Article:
We’ve all been there at some point: anxiously trying to find a wall stud while you’re in the process of hanging a picture, shelf, or TV mount. Most stud finders are inconsistent at best, and I’ve found the more I learn about how houses are built, the easier it is to find a stud through logic instead of equipment. In lieu of buying yet another tool, here are a few tips for finding a stud without any fancy equipment.
Understand wall construction
Every house is different, but there are a few things you can count on. More modern stick-framed houses (anything built after 1920 or so) is likely built with 2×4 or 2×6 studs. Some things you should know about how walls are framed:
- Studs are generally spaced between 40-60cm on centre (which means from the middle of one stud, to the middle of one next to it.) 40cm is the most common dimension though.
- You will also find studs on either side of a window or door, but their placement is determined by the floor plans so they won’t typically have the 40cm spacing.
- Most electrical boxes (switches or outlets) are attached to a stud on one side.
- The actual dimensions of 2×4 lumber vary based on the date the house (or the particular wall of the house in question) was built. For example, between 1900-1950, rough cut 2×4’s were most common and were actually two inches by four inches, for the most part. Houses built between 1950-1965 might have 2x4s that are 1-⅝ by 3-⅝ though, and more modern 2x4s are actually 1-½ by 3-½ (all of which matters if you’re trying to measure from the centre of one stud to the next.)
- Trim (crown moulding, baseboard, and shoe moulding) is generally nailed to a stud.
Look at the trim
Since the baseboard should be attached to the studs, look to see if you can spot where it might have been nailed. These holes — dimples — are generally filled with caulk and painted, but you may be able to spot one to identify the location of a stud. If you find one, try measuring in 40cm increments to locate the additional studs.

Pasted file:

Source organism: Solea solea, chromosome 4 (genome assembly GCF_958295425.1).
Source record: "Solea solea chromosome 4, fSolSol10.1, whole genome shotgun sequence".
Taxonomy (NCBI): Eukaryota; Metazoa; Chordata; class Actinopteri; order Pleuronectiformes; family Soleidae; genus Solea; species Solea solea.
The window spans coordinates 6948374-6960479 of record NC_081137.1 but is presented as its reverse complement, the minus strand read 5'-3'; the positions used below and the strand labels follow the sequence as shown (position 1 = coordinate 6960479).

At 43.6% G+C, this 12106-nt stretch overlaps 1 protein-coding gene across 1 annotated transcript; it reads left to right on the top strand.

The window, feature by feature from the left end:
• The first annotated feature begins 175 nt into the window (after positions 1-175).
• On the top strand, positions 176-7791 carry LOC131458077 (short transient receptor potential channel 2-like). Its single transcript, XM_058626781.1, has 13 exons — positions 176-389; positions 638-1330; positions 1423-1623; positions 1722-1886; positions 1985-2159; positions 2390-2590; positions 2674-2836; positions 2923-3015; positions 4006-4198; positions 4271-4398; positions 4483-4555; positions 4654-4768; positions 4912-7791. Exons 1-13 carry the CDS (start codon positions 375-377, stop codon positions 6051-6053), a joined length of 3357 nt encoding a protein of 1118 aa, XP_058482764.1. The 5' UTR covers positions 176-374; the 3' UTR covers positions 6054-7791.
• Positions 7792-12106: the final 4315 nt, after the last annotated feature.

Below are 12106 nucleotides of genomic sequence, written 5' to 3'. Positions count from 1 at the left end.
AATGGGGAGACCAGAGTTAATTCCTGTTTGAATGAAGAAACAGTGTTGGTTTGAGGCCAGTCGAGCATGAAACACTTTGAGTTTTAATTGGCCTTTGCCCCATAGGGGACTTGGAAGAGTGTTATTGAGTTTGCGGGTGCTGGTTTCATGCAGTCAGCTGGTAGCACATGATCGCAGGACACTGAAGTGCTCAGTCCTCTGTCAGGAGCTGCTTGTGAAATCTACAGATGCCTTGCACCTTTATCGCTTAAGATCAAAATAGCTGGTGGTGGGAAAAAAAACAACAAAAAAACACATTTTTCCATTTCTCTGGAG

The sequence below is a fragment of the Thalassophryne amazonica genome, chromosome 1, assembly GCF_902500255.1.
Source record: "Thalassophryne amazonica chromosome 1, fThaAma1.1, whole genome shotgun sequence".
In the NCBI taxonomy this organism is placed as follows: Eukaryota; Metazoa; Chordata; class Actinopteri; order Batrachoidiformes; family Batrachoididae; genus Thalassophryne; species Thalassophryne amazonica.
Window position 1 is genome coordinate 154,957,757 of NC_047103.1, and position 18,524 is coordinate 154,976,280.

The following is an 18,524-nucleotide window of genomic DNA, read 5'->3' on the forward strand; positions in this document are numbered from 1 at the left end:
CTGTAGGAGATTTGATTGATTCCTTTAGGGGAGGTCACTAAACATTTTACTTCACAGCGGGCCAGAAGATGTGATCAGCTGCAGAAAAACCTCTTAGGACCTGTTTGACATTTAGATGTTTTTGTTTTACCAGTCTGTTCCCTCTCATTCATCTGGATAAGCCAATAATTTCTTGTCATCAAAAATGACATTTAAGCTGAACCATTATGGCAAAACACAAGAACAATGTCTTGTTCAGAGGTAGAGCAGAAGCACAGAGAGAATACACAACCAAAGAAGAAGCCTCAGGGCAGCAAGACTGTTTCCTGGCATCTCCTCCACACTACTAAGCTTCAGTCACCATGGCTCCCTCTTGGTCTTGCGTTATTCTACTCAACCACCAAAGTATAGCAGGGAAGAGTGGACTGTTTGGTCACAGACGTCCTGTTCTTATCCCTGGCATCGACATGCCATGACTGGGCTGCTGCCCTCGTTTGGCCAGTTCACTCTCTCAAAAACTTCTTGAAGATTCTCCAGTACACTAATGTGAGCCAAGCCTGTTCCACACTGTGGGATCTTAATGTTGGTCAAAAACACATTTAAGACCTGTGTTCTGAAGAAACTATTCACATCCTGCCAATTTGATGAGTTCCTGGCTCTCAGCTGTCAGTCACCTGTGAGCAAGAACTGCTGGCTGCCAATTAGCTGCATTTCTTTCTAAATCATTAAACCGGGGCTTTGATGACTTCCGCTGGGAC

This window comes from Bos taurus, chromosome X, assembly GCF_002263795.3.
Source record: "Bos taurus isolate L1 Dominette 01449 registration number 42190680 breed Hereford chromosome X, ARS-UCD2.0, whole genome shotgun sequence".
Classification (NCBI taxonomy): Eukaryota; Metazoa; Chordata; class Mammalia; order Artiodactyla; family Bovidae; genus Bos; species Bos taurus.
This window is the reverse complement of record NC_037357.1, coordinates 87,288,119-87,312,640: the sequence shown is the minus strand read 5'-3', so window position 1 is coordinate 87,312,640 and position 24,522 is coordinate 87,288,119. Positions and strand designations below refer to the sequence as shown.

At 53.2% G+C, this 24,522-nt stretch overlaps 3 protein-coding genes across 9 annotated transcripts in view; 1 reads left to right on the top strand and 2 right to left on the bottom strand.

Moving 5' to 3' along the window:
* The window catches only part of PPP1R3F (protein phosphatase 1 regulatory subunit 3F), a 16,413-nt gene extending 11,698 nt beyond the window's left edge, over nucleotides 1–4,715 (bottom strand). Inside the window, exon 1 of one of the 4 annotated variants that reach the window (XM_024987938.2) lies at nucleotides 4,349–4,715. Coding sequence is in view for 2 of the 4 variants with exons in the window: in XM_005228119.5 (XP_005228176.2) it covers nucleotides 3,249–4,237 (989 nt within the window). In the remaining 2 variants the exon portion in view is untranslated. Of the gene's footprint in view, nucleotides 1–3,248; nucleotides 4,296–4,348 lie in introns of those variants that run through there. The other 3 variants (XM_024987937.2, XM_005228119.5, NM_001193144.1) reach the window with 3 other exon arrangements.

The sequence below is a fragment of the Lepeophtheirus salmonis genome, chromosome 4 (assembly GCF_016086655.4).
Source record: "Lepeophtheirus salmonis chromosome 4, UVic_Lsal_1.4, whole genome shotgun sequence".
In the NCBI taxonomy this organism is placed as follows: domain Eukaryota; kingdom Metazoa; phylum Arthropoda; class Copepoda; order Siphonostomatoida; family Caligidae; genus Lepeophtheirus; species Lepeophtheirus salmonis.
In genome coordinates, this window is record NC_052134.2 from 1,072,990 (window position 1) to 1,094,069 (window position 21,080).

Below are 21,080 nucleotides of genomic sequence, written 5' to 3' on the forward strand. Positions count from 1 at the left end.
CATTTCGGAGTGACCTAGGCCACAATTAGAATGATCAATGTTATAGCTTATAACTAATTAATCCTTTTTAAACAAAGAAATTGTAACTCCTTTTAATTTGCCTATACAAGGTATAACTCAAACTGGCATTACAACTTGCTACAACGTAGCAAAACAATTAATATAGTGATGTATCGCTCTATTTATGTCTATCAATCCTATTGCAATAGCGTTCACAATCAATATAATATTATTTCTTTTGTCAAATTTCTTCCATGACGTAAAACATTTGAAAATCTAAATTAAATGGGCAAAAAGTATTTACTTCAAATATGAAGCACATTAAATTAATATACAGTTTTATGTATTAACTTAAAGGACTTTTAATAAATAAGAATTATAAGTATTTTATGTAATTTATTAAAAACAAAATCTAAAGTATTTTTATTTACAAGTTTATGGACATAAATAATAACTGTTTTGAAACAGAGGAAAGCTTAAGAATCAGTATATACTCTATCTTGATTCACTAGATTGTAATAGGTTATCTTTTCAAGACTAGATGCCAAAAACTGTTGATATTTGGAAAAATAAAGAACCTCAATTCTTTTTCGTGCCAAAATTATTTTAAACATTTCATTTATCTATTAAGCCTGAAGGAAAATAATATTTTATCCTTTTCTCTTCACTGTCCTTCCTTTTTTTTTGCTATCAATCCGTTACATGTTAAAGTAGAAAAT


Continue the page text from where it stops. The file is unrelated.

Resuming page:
Locate the switches
If you don’t have any luck checking out the trim, look for switches or outlets, knowing that at least one side of an electrical box will be mounted on a stud. Personally I’m not great at doing the “knock test” on the wall, but I can usually detect from tapping which side of the outlet is attached to the stud. Then you can measure about 2cm away from the outlet on the stud side and use that as the starting point to determine the 40cm intervals.
Measure from the corner
With studs generally 40cm on centre, you can also do calculations from a corner of the room. This method can be a little iffy, because all rooms aren’t built in numbers divisible by 40cm, so you are likely to have a stud that is less than 40cm from one corner. Try the “knock test” near the corner to see if you can determine where the shorter stud-spacing might have been added. This only really works if you’re measuring a corner off the exterior of the house, but there may be a situation where this helps (and it’s certainly better than blindly drilling a dozen holes in your wall, hoping to hit a stud.)
Also, one of the very best ideas I had when building the addition on my last house was to take pictures of every wall in every room after they were framed in but before we hung the drywall. Those reference photos came in handy more times than I can count after the drywall was up.
This story was originally published in September 2014 and was updated November 10, 2020.